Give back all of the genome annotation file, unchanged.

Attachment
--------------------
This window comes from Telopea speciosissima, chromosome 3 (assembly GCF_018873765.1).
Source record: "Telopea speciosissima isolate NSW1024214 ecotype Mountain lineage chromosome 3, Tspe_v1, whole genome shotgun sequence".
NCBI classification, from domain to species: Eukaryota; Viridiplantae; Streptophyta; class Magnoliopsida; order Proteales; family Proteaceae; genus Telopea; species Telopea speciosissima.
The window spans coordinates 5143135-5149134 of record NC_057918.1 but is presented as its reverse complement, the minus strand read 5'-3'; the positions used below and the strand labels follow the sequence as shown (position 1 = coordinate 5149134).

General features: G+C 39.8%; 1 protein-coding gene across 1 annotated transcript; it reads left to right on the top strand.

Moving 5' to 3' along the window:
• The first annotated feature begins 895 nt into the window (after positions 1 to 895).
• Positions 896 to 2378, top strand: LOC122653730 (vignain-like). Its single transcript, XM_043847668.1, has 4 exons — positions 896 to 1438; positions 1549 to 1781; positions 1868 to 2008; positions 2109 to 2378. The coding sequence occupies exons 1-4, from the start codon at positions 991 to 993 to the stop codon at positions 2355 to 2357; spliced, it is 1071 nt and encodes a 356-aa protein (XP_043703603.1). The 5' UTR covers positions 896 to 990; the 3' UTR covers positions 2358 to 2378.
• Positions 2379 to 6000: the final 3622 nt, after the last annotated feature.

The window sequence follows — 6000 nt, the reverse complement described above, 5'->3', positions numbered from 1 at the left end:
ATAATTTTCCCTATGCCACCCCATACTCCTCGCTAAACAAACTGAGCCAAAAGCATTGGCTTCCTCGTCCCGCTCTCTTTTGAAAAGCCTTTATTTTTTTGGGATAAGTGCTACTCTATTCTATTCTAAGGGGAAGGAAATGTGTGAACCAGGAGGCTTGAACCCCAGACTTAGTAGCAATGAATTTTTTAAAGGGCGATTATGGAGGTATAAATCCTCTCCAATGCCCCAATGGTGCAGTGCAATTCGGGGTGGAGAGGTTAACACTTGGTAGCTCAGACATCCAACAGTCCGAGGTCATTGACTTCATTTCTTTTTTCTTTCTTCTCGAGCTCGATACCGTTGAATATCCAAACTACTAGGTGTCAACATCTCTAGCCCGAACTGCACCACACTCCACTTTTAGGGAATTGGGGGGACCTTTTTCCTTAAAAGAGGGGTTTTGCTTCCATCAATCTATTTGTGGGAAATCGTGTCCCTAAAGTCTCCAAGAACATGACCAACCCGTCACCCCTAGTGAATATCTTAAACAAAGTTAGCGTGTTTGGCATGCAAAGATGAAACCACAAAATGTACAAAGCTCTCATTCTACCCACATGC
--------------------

This window comes from Telopea speciosissima, chromosome 3 (assembly GCF_018873765.1).
Source record: "Telopea speciosissima isolate NSW1024214 ecotype Mountain lineage chromosome 3, Tspe_v1, whole genome shotgun sequence".
NCBI classification, from domain to species: Eukaryota; Viridiplantae; Streptophyta; class Magnoliopsida; order Proteales; family Proteaceae; genus Telopea; species Telopea speciosissima.
The window spans coordinates 5143135-5149134 of record NC_057918.1 but is presented as its reverse complement, the minus strand read 5'-3'; the positions used below and the strand labels follow the sequence as shown (position 1 = coordinate 5149134).

General features: G+C 39.8%; 1 protein-coding gene across 1 annotated transcript; it reads left to right on the top strand.

Moving 5' to 3' along the window:
• The first annotated feature begins 895 nt into the window (after positions 1 to 895).
• Positions 896 to 2378, top strand: LOC122653730 (vignain-like). Its single transcript, XM_043847668.1, has 4 exons — positions 896 to 1438; positions 1549 to 1781; positions 1868 to 2008; positions 2109 to 2378. The coding sequence occupies exons 1-4, from the start codon at positions 991 to 993 to the stop codon at positions 2355 to 2357; spliced, it is 1071 nt and encodes a 356-aa protein (XP_043703603.1). The 5' UTR covers positions 896 to 990; the 3' UTR covers positions 2358 to 2378.
• Positions 2379 to 6000: the final 3622 nt, after the last annotated feature.

The window sequence follows — 6000 nt, the reverse complement described above, 5'->3', positions numbered from 1 at the left end:
ATAATTTTCCCTATGCCACCCCATACTCCTCGCTAAACAAACTGAGCCAAAAGCATTGGCTTCCTCGTCCCGCTCTCTTTTGAAAAGCCTTTATTTTTTTGGGATAAGTGCTACTCTATTCTATTCTAAGGGGAAGGAAATGTGTGAACCAGGAGGCTTGAACCCCAGACTTAGTAGCAATGAATTTTTTAAAGGGCGATTATGGAGGTATAAATCCTCTCCAATGCCCCAATGGTGCAGTGCAATTCGGGGTGGAGAGGTTAACACTTGGTAGCTCAGACATCCAACAGTCCGAGGTCATTGACTTCATTTCTTTTTTCTTTCTTCTCGAGCTCGATACCGTTGAATATCCAAACTACTAGGTGTCAACATCTCTAGCCCGAACTGCACCACACTCCACTTTTAGGGAATTGGGGGGACCTTTTTCCTTAAAAGAGGGGTTTTGCTTCCATCAATCTATTTGTGGGAAATCGTGTCCCTAAAGTCTCCAAGAACATGACCAACCCGTCACCCCTAGTGAATATCTTAAACAAAGTTAGCGTGTTTGGCATGCAAAGATGAAACCACAAAATGTACAAAGCTCTCATTCTACCCACATGC